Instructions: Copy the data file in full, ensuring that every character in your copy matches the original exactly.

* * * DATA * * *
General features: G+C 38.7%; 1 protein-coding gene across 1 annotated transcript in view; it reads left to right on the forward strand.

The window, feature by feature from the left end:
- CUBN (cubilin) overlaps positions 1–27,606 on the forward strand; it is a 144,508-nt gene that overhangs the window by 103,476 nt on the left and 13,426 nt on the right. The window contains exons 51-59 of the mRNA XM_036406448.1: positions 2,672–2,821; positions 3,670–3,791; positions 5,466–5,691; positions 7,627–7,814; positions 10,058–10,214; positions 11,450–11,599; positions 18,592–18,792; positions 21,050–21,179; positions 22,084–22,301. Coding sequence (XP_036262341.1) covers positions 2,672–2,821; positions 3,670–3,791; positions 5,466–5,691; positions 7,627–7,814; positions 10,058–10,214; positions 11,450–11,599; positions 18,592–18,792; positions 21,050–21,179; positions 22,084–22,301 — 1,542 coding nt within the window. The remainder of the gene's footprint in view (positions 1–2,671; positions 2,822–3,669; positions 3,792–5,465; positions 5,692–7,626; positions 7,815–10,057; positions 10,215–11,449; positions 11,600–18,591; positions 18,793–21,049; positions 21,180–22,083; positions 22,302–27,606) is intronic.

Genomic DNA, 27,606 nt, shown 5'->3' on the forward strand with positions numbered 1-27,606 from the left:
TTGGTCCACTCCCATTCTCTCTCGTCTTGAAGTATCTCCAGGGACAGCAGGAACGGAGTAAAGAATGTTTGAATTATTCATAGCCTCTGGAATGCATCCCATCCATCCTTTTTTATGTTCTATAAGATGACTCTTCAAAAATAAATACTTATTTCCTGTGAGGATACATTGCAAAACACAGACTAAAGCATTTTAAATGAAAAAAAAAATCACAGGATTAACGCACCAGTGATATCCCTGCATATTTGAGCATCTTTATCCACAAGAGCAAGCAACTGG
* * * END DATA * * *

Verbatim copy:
General features: G+C 38.7%; 1 protein-coding gene across 1 annotated transcript in view; it reads left to right on the forward strand.

The window, feature by feature from the left end:
- CUBN (cubilin) overlaps positions 1–27,606 on the forward strand; it is a 144,508-nt gene that overhangs the window by 103,476 nt on the left and 13,426 nt on the right. The window contains exons 51-59 of the mRNA XM_036406448.1: positions 2,672–2,821; positions 3,670–3,791; positions 5,466–5,691; positions 7,627–7,814; positions 10,058–10,214; positions 11,450–11,599; positions 18,592–18,792; positions 21,050–21,179; positions 22,084–22,301. Coding sequence (XP_036262341.1) covers positions 2,672–2,821; positions 3,670–3,791; positions 5,466–5,691; positions 7,627–7,814; positions 10,058–10,214; positions 11,450–11,599; positions 18,592–18,792; positions 21,050–21,179; positions 22,084–22,301 — 1,542 coding nt within the window. The remainder of the gene's footprint in view (positions 1–2,671; positions 2,822–3,669; positions 3,792–5,465; positions 5,692–7,626; positions 7,815–10,057; positions 10,215–11,449; positions 11,600–18,591; positions 18,793–21,049; positions 21,180–22,083; positions 22,302–27,606) is intronic.

Genomic DNA, 27,606 nt, shown 5'->3' on the forward strand with positions numbered 1-27,606 from the left:
TTGGTCCACTCCCATTCTCTCTCGTCTTGAAGTATCTCCAGGGACAGCAGGAACGGAGTAAAGAATGTTTGAATTATTCATAGCCTCTGGAATGCATCCCATCCATCCTTTTTTATGTTCTATAAGATGACTCTTCAAAAATAAATACTTATTTCCTGTGAGGATACATTGCAAAACACAGACTAAAGCATTTTAAATGAAAAAAAAAATCACAGGATTAACGCACCAGTGATATCCCTGCATATTTGAGCATCTTTATCCACAAGAGCAAGCAACTGG